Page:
The words escaped my lips before my brain could comprehend what I was saying.
“I think I died with him that day.”
The magnitude of what I said didn’t process until I felt the tears on my cheek.
My therapist gave me a knowing nod and a sympathetic smile. Perhaps he knew the truth of this statement before I did. I sought therapy after a break-up led me to lash out in anger and fear. I said mean things to my ex meant to hurt him. Things I would ordinarily never say to another. I became obsessed with making him feel pain by throwing every attempt at consoling me back in his face.
The severity of the emotions and reactions frightened me. They seemed bigger than the situation warranted. Deep down I knew it stemmed from the loss of someone I adored with all my heart. I was afraid of someone else I loved abandoning me.
My friend had killed himself four years earlier.
He was an ex, a lover, soul mate and one of my closest friends. Although the definition of us changed with the wind, we never allowed more than a couple days to pass without checking in with each other.
He was my rock. My serenity. When I was unemployed he treated me to weekly sushi night for a year so I would never feel deprived. He sat through some of my darkest times and absorbed my pain never expecting anything in return. I felt safe sharing my emotions and heart with him.
I taught him to paint. It was the only thing I knew which truly made him happy. We spent hours putting paint on canvas and discussing the meaning of life and our existence.
He confided in me that I was the keeper of his secrets. He shared his fears and said he’d rather die than grow old alone. He once stated that if something were to happen to him it would take days for anyone to figure it out. I disagreed and shrugged it off. Those words continued to haunt me. It turns out he was wrong.
During a long conversation about religion he asked for an explanation on reincarnation. I now realize he was contemplating what would become of his soul when he passed on.
I blamed myself for not saving him, as if these conversations were hints I should have picked up on. I should have realized something was wrong the last time he called to ask if I was happy.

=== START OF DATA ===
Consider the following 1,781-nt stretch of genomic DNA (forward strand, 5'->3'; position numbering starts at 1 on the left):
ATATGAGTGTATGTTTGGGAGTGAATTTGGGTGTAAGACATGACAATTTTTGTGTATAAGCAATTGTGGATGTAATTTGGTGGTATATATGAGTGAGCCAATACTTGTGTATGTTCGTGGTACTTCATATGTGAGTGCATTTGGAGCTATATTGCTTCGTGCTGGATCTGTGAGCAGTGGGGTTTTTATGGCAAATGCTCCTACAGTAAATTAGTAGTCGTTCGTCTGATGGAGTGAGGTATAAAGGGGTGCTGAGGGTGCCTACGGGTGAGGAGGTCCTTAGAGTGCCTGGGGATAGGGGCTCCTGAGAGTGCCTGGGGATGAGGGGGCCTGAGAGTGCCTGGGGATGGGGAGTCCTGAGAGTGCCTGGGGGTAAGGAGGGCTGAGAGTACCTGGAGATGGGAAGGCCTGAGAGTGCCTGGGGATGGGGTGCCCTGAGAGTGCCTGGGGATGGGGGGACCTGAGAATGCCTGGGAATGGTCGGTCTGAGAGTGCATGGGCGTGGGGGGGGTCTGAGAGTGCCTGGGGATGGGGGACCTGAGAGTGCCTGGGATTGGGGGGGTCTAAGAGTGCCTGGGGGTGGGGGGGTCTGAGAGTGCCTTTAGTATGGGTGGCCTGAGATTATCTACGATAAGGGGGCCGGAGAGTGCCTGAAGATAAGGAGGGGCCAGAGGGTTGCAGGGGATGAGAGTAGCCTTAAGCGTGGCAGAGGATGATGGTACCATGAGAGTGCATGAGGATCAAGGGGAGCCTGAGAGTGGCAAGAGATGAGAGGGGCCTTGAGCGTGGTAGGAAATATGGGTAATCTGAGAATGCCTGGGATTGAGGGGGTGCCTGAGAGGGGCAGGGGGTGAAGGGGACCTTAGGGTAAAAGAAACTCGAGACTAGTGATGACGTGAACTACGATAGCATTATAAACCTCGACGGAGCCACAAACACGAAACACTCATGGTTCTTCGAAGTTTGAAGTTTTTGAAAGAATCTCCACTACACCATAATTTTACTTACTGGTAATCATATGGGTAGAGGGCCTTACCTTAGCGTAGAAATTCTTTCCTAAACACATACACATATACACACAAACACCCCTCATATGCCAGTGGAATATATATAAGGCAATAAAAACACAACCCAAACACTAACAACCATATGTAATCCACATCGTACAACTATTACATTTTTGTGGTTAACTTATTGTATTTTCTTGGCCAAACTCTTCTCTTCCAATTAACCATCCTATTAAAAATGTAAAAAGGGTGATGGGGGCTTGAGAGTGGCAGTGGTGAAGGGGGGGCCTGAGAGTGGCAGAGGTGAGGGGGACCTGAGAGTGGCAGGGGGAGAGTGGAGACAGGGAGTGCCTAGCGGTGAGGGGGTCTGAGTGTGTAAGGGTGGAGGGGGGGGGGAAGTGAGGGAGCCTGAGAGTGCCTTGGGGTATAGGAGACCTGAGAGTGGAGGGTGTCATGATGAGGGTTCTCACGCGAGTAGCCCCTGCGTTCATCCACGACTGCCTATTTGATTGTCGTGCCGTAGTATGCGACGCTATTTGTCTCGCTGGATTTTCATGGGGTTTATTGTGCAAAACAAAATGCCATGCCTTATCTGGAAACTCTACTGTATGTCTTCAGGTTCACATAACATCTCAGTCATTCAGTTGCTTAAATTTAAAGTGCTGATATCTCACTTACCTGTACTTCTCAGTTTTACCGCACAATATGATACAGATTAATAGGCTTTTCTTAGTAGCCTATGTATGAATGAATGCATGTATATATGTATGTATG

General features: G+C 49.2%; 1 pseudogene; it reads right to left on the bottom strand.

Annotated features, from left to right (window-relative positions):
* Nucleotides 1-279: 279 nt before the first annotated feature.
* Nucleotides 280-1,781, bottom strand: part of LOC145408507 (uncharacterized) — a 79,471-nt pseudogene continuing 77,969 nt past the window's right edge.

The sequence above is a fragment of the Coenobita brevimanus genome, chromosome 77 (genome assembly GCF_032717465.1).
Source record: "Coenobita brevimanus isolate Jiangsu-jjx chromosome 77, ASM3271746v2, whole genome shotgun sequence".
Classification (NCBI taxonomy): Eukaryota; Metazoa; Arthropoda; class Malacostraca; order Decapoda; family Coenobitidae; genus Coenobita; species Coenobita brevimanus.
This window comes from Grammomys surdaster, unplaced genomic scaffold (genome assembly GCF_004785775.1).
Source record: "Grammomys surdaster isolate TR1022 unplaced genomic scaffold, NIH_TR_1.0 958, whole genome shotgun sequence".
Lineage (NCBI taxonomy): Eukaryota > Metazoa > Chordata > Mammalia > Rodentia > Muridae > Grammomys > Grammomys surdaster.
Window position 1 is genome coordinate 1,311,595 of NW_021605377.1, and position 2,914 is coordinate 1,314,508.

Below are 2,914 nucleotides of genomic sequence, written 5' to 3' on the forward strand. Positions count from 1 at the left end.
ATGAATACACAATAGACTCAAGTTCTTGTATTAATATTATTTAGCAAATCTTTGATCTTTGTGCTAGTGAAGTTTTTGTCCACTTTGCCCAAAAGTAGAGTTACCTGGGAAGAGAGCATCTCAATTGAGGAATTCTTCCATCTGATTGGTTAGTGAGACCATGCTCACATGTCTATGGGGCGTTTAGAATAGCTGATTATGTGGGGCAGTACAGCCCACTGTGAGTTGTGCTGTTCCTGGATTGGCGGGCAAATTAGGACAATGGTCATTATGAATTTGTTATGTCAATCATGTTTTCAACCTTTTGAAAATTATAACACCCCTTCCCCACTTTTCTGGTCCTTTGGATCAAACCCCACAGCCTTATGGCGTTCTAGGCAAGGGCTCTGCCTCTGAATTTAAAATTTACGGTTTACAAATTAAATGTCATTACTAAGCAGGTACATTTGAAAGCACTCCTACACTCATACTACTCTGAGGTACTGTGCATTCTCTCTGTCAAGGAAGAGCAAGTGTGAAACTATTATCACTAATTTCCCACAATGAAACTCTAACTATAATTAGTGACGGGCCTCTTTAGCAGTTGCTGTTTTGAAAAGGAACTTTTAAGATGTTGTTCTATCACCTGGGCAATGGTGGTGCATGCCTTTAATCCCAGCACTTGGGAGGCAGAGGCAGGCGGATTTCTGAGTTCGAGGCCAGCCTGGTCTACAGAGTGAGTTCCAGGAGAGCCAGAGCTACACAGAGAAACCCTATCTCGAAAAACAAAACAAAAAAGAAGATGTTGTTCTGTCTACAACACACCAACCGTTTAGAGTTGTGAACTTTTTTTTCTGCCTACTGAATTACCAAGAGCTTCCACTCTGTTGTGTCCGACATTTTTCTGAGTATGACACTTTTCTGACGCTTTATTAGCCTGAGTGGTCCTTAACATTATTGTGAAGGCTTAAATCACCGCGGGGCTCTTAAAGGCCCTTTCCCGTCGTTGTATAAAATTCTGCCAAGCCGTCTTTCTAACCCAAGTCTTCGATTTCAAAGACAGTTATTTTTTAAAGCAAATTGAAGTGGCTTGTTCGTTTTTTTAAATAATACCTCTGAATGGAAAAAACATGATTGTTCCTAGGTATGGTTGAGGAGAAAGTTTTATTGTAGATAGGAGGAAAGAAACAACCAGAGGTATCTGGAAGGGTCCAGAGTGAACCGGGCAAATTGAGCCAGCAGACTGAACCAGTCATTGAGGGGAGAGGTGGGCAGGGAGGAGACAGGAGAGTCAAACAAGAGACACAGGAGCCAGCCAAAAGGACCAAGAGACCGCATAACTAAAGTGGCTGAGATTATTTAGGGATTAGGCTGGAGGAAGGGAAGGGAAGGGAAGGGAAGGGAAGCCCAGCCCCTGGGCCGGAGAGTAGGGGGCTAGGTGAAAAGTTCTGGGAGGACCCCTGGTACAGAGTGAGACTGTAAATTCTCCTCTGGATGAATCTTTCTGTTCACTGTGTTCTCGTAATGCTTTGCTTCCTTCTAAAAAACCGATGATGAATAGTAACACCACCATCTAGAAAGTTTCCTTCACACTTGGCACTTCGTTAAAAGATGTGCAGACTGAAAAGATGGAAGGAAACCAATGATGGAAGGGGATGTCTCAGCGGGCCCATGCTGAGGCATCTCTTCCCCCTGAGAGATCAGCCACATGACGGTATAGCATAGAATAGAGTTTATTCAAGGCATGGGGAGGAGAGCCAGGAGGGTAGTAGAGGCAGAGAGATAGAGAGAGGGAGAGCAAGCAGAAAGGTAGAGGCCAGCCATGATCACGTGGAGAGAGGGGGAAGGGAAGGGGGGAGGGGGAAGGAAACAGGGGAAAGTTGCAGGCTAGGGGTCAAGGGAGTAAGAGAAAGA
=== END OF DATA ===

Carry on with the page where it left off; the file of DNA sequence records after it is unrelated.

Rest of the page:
I told him I was.
A few days later he killed himself. Perhaps my happiness gave him permission to leave me?
I owned his death and it threatened my own existence. I thought I deserved punishment for not saving him—not knowing. I felt guilty for being happy. I deemed myself not good enough for him to stay.
I lay on my kitchen floor for hours as the sobs overcame me. I didn’t think I would ever recover and at times it seemed I had lost my mind.
My life as I knew it was over.
Finally, with all my strength, I picked myself up off that kitchen floor and made a choice to survive the only way I knew how. I chose to believe that he was in a better place and no longer suffering. It was a story I told myself to numb the pain.
I replaced my sadness with affirmations: I am strong and resilient. Life is wonderful. I no longer allowed myself to cry.
On the surface these actions did a hell of a job numbing the pain.
But our minds are brilliant. They protect us from ourselves. They only let us shut down our emotions and hearts for so long before the alarm bells sound. My alarms came in the form of angry outburst and tears out of nowhere.
My emotions felt out of control. I was afraid if I didn’t work to overcome the grief I would never find myself again.
I had to confront the loss of my friend. I was forced to admit that I had given up on myself the day he died.
Learning to sit with the emotions and process the pain was terrifying. I had no false affirmations left and no room for denial to ease the pain. There were moments it felt like my heart was made of glass and the broken shards threatened to cut me deeply.
But somehow, amidst the pain, I found my light. My canvas is brighter now and paints promises of a future filled with joy instead of only darkness and fear. I take chances and practice vulnerability. I share my stories, even the painful ones through writing. I wake each day with a new curiosity and the confidence to handle whatever life throws my way. As my heart continues to open, I embrace the undeniable beauty of all those I am grateful to have in my present life.
For the first time in years I feel hopeful.
None of us should carry the burden of another’s death, yet some of us cling to that like a security blanket. We punish ourselves for surviving. We quit living out of guilt.
Last week, during meditation the leader called upon our spirit guides and asked us to open our third–eye.
I was sceptical.
But I let my mind empty and relax all the same.
Somewhere in the moment a soul appeared before me. He looked exactly the way I remember him. I’m still not sure if he was an angel, my guide or a figment of my imagination, but I do know I was meant to receive his message.
He smiled at me. He told me that he loves me. He told me to be happy, that he knew I’d be okay. These are the things I imagine things all of our loved ones who’ve passed on would share with us.
As he turned to walk away his head turned for a final glance. His words were simple, but they gave me strength.
“I need to leave you now. It’s okay to let go.”
There was a peace in this goodbye. As he disappeared from my mind I was certain I would find happiness again.
In that moment I made a choice. I’m ready to live now.
“We can let the circumstances of our lives harden us so that we become increasingly resentful and afraid, or we can let them soften us and make us kinder and more open to what scares us. We always have this choice.”
~ Pema Chödrön
The Other Side of Suicide.
Author: Kelly Chesney
Editor: Khara-Jade Warren
Image: Lau_Lau Chan/ Flickr
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